Don't they sound like brothers?

Both men claim to enjoy the match up. Both men claim to have the other's number. Both men insist the outcome of the match is on their racquet.

So who will be this year's Wizard of Oz?

In tonight's rematch of the 2008 US Open final, I've got a sneaking suspicion the world No. 1 is going to hand the world No. 5 his ass on a silver runner-up platter.

I, for one, would be perfectly happy with back-to-back-to-back five-set Slam finals, but I'm not holding my breath.

May the best brother man win.


Cross posted to The Huffington Post


Dapxin said...

hehe. nice preview C.

Andy, if he stays close to fatherFed, has a chance.

He seems to me never to have had that federer complex.

Tennisfan said...

I would like to see Roger comes out with a game plan to disrupt Murray...but it hasn't been the case the last few GS finals. Murray in 3 or 4.

Craig said...

Tennisfan, have you no faith in your guy? Or are you equally enamored of Mr. Fangs?

Michael said...

I'm not sure how to split my pulling for Murray from any part of me that might more rationally predict the match. Pulling for someone (at least for me) means you dread that it's inevitable that they'll fold under the pressure and King Fed will reign again. Simultaneously, I'm very confident Murray CAN win. But will he?

Federer isn't at his best lately, but still damn good. He wasn't in his finest form in any of the last 4 slam finals, but no one else can say they were in more than one of them. Maybe he was in his best form at Roland Garros, but Soederling was happy to give away the match, like Murray did at the US Open the year before.

But Murray has changed his tactics and strategy. He lost badly to Cilic in the 2009 US Open, but revamped his game and was prepared for Cilic and won in 4 last round here.

Last time they met at a slam, Murray lost badly to Federer. I think like Cilic, Murray will be much better prepared, and even if things aren't going as planned, he won't roll over.

But neither will Federer.

Murray in 4.

Oh, and I could tell this post was going to be on Huffington because the style and tone were slightly different from normal. Not a complaint, mind you, just interesting and a sign that I know this blog pretty well.

lynney62 said...

OMG! Murray looks just like a vampire about to bite in that pic! I hope that's a positive sign of what's ahead tonite. Vamos, Andy!

Craig said...

We try to adapt, Michael. ;)

Tennisfan said...

Roger hasn't done much in GS finals in the past 2 years for me to believe he could win a tight match against top players. And I don't think he is playing that well. Hope he will prove me wrong tonight.

LOL.. The only Mr. Fangs for me was former child idol Jordon Knight before he had his teeth fixed. Murrray is a great player. But I simply don't find his games exciting. His moans and grins.. ehhh..... I would prefer to watch Kohli, Davydenko or Michael Russell over Murray if they all were playing a good match. But Murray did play great during his SF match against Cilic.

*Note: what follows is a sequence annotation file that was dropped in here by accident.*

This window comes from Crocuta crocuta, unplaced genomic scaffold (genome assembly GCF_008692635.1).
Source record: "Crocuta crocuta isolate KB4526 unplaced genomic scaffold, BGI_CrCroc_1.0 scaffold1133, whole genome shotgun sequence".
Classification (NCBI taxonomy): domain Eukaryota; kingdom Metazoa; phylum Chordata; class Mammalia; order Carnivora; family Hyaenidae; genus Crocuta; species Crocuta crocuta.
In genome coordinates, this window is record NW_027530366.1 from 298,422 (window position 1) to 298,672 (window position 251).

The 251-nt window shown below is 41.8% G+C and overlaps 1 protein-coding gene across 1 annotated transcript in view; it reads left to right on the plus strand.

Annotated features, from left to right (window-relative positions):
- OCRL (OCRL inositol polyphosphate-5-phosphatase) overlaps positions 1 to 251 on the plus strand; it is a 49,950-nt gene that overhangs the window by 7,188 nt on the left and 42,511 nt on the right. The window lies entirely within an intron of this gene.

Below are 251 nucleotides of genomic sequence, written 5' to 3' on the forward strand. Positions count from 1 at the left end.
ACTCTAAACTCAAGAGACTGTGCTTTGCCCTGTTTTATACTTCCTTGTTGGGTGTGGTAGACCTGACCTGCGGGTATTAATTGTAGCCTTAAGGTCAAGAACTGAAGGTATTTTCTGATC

Beth said...

Sigh. Unfortunately, I say Federer in 4. As much as I want to see Andy take this and think he's deserving, it's just not gonna happen. In fact, I suspect one of the sets which Andy will lose, he'll be taken to the woodshed by Roger. :-(

Thanks for the write up Craig and, yes, I've noticed the more formal tone in the Huffington posts but I would expect that. Still, love seeing you get down and dirty here on the blog Craig. ;-)

Craig said...

Thanks, Beth. Down and dirty. I like that.

Tennisfan said...

the world No. 1 is going to hand the world No. 5 his ass on a silver runner-up platter.


I didn't see much cleanliness. :P

edma1022 said...

Oh, and I thought the Mr Monogram title was due to the "RF" logo splashed on the hats of the Fed camp. Goes to show I'm not updated on a lot of stuff.

That pic was celebrated by TMZ side by side with a "Legion" movie pic. See below.

Nasty, ain't it? ... Sorry, AndyM, go easy on my boy, not another tearful awarding ceremony, ayt!

Craig said...

ed, you're right about what Monogram refers to.

That's why I said "new meaning". It's a play on words.

oddman said...

Go Fangy!

I like Mooray for this one - will be cheering loudly in me best brogue - och, laddie, r-r-run doon thit ball.

Such flattering shots of our finalists, Craig. LOL! I love it.

I also love that Mooray isn't taking the snide comments lying down - don't know how that'll work for him mentally, such a different approach than what Rafa does.

(sorry, had to mention Rafa, gah, I miss the kid... )

Again, GO ANDY!!!

Michael said...

Ha! Oddman, you crack me up. See you all bright and early. I might need a link to a decent live stream of the match, too, if anyone has that and doesn't mind sharing.


Craig said...

Micheal, check when the match begins.

I'll follow up then.